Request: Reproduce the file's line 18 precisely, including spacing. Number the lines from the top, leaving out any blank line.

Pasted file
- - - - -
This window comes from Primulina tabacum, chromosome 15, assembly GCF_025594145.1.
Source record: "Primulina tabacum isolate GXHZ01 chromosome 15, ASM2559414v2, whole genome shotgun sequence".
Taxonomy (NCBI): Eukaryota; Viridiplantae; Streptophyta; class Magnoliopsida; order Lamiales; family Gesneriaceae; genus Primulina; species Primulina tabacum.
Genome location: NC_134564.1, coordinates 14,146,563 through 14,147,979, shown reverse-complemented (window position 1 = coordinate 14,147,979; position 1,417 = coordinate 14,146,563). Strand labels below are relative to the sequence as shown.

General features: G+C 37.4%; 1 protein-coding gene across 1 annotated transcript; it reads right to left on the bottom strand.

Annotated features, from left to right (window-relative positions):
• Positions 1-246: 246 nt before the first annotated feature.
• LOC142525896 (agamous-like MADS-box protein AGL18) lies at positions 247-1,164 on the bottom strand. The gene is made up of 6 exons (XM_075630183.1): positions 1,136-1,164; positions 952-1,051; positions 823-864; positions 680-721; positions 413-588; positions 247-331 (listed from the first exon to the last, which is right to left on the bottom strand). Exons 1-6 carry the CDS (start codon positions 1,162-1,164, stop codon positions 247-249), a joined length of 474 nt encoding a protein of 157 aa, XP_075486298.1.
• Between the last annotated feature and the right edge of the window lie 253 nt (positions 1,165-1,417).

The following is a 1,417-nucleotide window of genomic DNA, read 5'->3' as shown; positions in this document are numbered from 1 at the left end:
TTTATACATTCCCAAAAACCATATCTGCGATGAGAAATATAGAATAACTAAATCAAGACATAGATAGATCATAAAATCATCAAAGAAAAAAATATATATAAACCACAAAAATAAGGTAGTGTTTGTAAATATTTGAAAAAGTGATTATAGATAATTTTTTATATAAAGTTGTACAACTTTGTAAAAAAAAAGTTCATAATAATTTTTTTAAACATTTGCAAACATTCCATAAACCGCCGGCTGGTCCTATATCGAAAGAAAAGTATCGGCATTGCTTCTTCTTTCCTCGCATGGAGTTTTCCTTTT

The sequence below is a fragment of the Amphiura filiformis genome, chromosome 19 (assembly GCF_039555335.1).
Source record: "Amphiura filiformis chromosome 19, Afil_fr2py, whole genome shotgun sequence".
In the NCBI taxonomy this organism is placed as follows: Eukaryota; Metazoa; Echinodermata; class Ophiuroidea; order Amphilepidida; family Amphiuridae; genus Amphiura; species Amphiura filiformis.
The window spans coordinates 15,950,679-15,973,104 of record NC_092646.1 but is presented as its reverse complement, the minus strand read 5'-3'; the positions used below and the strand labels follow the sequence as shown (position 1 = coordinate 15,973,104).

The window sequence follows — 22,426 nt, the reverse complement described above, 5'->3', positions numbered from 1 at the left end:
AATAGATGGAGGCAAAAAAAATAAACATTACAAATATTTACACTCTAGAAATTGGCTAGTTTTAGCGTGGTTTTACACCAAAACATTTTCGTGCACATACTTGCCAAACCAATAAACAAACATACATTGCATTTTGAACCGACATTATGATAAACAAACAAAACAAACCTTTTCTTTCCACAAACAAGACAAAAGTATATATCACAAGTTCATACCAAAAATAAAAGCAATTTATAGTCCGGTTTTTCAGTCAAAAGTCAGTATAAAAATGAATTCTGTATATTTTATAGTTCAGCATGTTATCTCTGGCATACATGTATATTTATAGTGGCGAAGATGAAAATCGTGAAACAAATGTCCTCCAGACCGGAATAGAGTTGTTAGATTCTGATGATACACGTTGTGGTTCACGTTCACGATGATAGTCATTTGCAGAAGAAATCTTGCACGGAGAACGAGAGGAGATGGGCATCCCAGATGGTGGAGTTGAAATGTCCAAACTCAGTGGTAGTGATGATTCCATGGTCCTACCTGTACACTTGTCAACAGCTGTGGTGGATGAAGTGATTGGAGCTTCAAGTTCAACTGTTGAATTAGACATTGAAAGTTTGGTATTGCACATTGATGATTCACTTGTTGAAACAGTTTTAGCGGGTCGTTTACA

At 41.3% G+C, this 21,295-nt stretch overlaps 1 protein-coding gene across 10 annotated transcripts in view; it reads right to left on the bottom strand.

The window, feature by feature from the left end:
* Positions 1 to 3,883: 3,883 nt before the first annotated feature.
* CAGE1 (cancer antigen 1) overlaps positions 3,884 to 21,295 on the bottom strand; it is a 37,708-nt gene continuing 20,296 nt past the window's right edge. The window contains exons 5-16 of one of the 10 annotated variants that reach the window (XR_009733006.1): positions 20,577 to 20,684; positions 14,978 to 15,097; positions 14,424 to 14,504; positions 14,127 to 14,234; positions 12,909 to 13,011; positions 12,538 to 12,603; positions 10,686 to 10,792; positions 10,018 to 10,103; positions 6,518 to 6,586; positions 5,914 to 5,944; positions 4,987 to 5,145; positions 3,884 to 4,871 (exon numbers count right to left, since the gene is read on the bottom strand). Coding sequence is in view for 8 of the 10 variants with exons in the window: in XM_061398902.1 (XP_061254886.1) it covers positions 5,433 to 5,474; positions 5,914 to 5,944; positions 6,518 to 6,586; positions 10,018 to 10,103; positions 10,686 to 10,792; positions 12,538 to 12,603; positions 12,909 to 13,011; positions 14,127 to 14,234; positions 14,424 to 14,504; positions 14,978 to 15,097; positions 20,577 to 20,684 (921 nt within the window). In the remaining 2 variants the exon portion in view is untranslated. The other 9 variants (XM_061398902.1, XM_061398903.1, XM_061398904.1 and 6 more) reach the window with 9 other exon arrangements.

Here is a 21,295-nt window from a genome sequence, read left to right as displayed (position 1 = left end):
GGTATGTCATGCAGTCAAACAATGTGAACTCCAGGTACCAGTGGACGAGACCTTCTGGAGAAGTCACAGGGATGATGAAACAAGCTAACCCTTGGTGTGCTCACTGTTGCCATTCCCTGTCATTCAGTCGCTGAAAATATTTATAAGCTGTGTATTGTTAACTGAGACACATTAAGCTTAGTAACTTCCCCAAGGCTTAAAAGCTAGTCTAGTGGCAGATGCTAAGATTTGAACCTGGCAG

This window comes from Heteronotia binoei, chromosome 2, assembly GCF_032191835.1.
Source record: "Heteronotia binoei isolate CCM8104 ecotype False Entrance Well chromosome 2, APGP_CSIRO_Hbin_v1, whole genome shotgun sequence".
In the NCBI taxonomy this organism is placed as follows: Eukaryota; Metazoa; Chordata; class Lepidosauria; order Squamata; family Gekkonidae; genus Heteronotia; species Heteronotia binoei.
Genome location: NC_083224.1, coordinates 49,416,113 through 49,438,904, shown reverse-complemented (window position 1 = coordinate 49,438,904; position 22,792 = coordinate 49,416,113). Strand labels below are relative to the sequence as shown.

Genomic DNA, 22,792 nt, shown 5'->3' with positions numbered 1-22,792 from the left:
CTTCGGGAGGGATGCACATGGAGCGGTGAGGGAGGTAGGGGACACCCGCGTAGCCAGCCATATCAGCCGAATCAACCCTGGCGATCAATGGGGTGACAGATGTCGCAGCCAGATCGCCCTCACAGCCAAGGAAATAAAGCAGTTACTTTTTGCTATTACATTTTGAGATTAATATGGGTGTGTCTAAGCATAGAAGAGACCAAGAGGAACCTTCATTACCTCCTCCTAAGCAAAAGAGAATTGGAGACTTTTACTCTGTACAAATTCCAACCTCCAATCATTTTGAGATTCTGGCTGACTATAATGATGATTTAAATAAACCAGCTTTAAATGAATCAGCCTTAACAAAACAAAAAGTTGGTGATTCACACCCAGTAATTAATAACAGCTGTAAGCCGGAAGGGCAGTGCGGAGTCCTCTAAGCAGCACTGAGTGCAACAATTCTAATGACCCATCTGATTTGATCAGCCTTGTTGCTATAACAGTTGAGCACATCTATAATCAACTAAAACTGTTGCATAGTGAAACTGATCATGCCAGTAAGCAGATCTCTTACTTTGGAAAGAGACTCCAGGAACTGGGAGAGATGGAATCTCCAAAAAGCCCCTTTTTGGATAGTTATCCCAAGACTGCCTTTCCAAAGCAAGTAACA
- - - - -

At 41.3% G+C, this 21,295-nt stretch overlaps 1 protein-coding gene across 10 annotated transcripts in view; it reads right to left on the bottom strand.